Over the next 12 months, the Forum for Theological Exploration is spotlighting 12 leaders, their stories, and how their passion and call to shape a more hopeful future through Christian ministry guides the impact they are making in their communities, institutions and universities. You can find the full series, here.
By Rev. Dr. Jacqui Lewis
On April 4, 1968, six weeks before my 9th birthday, The Rev. Dr. Martin Luther King, Jr. was assassinated, shot with a rifle while standing on a balcony in Memphis, where he was organizing for the rights of poor people. He was my hero—a revolutionary lover of human kind, a champion for justice—and hatred had killed him.
When I was five, a little white girl called me a nigger, slapping me with her words. I was raced then, my innocence disrupted. Then it seemed a flood of images: little girls blown up in church; men, women and children dressed in their Sunday best, marching for voting rights, facing bully clubs, viscous dogs and water hoses turned their way. Now hatred and fear could kill a man dreaming about love.
Chicago was on fire that night, my neighborhood lit up with sorrow; my sister and I hid under our beds from flying bullets. Almost nine, I felt clear that I was to follow in King’s footsteps. When I was 30, I headed to Princeton Theological Seminary for two and half of the best years of my life.
I worked in Trenton in urban ministry, starting a new multi-racial, multi-cultural congregation. I worked with community organizers against police violence and poverty. Still I wanted to know more about how faith could rewire personalities AND culture. I needed to understand how to continue Dr. King’s love revolution by transforming lives, who would transform our community and heal the world.
I explored graduate schools and entered a program in Church in Society: Psychology of Religion. I explored not only the psychology of faith, but also the development of racial and gender/sexual identity. What I learned in that program I use every day in my church in Manhattan, in my public theology, community organizing and teaching in seminaries.
My history of theological exploration has been a guiding light in many situations, including today. The truth is, post-election, we have been thrust into a new time. Donald Trump won enough Electoral College votes to become the next president of the United States of America.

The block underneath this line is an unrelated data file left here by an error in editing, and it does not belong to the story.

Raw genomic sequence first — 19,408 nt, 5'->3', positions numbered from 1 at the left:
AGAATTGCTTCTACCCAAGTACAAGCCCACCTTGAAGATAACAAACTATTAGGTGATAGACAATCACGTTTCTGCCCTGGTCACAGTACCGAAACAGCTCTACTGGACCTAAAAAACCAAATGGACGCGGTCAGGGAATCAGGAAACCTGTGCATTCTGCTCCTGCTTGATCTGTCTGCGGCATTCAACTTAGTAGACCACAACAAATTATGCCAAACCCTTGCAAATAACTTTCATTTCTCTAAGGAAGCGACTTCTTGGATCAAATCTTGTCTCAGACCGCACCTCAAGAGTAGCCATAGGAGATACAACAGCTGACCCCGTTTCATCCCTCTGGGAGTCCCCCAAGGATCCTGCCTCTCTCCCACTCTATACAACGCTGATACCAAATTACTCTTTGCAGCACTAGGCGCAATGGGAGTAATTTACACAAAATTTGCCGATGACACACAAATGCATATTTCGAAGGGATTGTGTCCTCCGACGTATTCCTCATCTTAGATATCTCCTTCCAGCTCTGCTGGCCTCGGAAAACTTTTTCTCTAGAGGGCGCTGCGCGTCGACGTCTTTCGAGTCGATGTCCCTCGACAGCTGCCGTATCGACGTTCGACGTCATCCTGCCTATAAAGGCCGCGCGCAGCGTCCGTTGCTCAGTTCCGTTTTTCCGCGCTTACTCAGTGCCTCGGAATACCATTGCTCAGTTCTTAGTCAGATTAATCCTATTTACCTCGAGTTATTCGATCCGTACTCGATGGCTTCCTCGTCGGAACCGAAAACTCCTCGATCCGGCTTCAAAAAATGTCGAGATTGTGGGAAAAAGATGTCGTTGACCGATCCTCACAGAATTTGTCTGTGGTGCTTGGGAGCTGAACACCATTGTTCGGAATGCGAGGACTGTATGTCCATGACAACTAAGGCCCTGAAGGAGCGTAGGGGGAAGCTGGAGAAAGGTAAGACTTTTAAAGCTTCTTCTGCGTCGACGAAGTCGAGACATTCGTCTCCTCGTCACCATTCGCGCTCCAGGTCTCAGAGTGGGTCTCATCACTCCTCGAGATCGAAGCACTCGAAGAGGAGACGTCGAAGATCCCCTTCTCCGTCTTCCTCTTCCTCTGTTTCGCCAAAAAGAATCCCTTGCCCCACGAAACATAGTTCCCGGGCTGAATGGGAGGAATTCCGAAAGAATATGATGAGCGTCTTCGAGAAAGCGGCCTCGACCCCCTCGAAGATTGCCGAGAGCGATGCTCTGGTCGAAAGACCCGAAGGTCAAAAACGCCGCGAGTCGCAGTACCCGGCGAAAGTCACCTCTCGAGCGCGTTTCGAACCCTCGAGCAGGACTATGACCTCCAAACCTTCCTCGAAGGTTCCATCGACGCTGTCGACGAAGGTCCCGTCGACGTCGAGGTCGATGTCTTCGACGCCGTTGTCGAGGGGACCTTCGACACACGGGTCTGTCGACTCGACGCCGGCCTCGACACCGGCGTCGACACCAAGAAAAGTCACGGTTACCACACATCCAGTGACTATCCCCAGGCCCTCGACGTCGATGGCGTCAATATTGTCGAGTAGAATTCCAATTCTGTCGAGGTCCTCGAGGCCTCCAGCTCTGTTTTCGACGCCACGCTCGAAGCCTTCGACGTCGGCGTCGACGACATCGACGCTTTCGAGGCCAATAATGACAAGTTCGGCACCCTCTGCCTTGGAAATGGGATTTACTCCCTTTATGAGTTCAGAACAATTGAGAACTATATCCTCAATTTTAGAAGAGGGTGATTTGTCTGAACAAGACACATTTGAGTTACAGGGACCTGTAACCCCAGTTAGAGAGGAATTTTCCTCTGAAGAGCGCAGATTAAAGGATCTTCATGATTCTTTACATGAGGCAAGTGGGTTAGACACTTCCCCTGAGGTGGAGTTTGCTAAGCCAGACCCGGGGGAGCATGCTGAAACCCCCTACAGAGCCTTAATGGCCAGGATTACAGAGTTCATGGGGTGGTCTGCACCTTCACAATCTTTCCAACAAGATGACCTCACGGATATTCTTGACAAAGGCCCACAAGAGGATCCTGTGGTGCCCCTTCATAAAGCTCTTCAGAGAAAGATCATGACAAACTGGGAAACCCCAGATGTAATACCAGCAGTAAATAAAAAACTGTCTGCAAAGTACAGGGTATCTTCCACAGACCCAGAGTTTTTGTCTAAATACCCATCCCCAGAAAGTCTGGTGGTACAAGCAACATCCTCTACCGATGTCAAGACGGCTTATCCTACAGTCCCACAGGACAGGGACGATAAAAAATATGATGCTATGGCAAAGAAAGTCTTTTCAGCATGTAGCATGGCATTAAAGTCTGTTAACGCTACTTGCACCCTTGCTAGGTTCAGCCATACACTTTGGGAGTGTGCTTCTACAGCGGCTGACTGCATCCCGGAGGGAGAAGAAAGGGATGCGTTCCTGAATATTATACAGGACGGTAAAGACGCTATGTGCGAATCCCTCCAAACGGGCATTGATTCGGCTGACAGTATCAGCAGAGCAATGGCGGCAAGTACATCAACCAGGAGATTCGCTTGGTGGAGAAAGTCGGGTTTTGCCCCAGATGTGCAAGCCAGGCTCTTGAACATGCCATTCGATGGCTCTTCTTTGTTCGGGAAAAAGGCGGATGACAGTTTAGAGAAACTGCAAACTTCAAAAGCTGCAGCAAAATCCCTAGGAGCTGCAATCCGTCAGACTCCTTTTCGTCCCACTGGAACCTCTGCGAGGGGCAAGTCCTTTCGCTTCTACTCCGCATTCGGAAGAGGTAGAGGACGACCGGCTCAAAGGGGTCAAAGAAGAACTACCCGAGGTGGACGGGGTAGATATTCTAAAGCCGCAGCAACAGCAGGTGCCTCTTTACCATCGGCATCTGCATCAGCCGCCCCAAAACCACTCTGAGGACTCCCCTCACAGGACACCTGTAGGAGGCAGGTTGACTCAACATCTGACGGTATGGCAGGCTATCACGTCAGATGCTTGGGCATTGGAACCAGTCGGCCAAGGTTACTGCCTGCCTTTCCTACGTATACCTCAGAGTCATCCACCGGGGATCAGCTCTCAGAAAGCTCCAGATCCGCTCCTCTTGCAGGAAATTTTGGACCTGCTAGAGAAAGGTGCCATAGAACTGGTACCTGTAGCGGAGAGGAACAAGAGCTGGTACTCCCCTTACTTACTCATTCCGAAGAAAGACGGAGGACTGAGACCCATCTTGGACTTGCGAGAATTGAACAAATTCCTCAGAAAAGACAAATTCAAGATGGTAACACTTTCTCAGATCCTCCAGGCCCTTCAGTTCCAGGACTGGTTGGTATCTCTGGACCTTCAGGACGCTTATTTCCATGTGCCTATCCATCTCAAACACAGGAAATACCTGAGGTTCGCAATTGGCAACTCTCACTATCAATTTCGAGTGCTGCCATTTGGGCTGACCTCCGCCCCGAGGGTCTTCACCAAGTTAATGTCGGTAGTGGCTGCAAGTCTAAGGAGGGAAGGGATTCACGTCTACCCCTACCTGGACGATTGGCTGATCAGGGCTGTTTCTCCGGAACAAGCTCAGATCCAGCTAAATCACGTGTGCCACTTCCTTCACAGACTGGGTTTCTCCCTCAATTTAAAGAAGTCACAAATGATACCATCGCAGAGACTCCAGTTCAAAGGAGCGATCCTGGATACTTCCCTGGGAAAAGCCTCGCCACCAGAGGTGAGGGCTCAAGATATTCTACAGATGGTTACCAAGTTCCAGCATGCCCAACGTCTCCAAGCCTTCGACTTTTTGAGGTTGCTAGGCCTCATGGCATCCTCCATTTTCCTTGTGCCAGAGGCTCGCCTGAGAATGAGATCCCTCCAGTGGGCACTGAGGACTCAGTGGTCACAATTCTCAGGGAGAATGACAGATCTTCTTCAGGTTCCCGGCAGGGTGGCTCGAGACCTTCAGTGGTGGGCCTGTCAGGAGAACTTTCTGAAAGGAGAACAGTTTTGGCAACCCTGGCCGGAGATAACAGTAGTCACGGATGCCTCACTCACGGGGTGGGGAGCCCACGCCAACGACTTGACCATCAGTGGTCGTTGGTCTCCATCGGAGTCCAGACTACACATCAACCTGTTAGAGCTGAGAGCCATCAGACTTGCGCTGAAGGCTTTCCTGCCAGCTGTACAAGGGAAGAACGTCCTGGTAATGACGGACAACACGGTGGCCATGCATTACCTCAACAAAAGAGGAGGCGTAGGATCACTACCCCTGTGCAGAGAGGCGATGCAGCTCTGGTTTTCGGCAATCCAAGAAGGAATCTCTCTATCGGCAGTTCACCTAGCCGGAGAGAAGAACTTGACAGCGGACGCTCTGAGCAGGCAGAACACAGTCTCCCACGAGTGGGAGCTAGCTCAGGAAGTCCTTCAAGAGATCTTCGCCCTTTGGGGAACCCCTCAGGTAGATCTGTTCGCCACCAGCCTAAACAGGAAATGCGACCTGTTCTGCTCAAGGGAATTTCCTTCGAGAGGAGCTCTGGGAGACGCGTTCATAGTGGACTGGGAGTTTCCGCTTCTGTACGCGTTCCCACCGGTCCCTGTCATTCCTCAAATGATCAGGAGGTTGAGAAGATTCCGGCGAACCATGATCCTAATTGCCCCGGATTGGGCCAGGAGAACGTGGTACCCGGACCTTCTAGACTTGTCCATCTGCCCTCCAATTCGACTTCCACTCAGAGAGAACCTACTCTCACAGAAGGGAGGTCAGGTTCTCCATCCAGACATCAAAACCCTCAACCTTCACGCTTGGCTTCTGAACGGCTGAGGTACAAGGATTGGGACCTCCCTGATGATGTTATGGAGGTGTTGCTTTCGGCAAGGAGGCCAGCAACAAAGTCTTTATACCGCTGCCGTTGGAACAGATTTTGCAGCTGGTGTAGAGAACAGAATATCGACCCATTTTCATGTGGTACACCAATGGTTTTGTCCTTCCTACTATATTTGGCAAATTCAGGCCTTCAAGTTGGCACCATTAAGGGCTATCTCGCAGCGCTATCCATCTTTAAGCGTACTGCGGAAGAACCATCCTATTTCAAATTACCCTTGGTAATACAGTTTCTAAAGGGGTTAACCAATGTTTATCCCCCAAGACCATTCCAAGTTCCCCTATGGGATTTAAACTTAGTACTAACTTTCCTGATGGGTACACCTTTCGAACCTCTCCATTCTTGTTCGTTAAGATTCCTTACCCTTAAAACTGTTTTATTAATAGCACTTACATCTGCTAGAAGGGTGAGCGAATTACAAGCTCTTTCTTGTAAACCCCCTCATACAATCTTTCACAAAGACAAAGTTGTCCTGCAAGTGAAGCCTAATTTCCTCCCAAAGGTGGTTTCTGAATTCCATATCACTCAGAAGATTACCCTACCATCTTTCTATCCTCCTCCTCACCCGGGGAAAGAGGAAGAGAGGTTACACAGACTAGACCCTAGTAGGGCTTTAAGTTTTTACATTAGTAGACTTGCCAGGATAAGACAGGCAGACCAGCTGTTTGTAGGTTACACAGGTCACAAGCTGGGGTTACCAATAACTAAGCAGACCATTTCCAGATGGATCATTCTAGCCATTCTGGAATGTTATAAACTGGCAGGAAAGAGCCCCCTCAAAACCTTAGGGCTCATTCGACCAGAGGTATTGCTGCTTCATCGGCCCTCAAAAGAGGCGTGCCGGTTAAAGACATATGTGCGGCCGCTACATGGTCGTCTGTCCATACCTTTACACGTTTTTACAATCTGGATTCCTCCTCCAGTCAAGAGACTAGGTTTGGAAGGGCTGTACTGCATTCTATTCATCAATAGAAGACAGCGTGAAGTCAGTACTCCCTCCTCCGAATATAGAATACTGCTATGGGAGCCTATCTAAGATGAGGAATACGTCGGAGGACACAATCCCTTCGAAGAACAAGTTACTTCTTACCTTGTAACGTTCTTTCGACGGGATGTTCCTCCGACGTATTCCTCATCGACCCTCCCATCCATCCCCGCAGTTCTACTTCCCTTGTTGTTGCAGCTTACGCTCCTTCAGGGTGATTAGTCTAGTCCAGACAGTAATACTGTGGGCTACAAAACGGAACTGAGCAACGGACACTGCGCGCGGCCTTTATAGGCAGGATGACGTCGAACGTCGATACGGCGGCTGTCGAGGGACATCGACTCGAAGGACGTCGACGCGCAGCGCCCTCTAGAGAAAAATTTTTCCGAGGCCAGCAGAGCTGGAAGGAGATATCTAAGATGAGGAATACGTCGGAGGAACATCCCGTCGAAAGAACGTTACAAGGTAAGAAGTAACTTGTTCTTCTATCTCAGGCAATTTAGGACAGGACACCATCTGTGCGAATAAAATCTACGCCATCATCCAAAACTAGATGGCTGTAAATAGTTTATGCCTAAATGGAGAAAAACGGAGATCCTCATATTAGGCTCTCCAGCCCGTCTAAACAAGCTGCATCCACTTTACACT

We’ve heard stories that have shocked us: A white Middle School student telling a black classmate he can get back in his place. A gay man getting on a New York City bus hearing: “Enjoy the concentration camps, faggot.” The NYU Muslim Students Association finding the word Trump scrawled on the floor of their prayer room. A group of Hispanic kids in Raleigh taunted by white children telling them they are going back to Mexico. Two white college students in blackface taking a picture in front of a confederate flag. A Swastika showing up on an upstate New York fence accompanied by the words Make America White Again.
How are we going to move forward? This is hard to say and it might be hard to hear: Our compassion for human kind must be born of our humanness, not of our party affiliation.
I am not ready to pretend that Trump can be a good president. He still is who he is. I wonder instead what we are going to do to make America safe, compassionate, and just.
We must grieve; that is part of the work. Then we must talk, organize and act in love. We are accompanied by a God who created the earth out of chaos. But today we have to do our part.
We must talk with people who made this choice, and though it hurts us, we need to understand why. Knowledge is power, and necessary to build a movement. Ask: What made you vote the way you did? What were you hoping for when you made that choice? How are you feeling about it now? May I tell you how I am feeling about this president-elect? What do you hear me saying? What do you think about it?
We must act. There is a Change.org petition asking the Electoral College to vote for Hillary Clinton in December. We might not be successful, but we will educate people. The Electoral College was set up so poor people, brown people, and non-elite people would be unable to sway the presidential election.
There will be a Million Women gathering in January in Washington, D.C. to resist the erosion of civil rights. There are opportunities to boycott unjust establishments, and make safe spaces for those targeted by hateful acts. We must call out injustice loudly and protest peacefully.
And we must love ourselves. You and I are the ones God will use; we are the ones we’ve been waiting for. Sleep, exercise, eat well, like we are training for a marathon, because we are. We must be physically and spiritually fit so we can have stamina for the work ahead.
God is in the business of creating something new out of something chaotic. It isn’t the first time and it won’t be the last. And she always uses good old every day regular folks like us to make it happen! Grieve. Organize. Converse. Act. Love. This is what theological exploration has taught me, and this is ultimate purpose of our faith.
The Rev. Jacqui Lewis was a Forum for Theological Exploration Fellow in 2001. She is Senior Minister at Middle Collegiate Church, a multiracial, fully inclusive congregation of 900 people in Manhattan. She is also the Co-Founder of The Middle Project, which prepares ethical leaders for a just society through leadership training and an annual conference to end racism. Revolutionary Love: Disruptive Ethics to Dismantle Racism will be held April 28-30 at Middle Church. Jacqui is a Senior Fellow at Auburn Theological Seminary.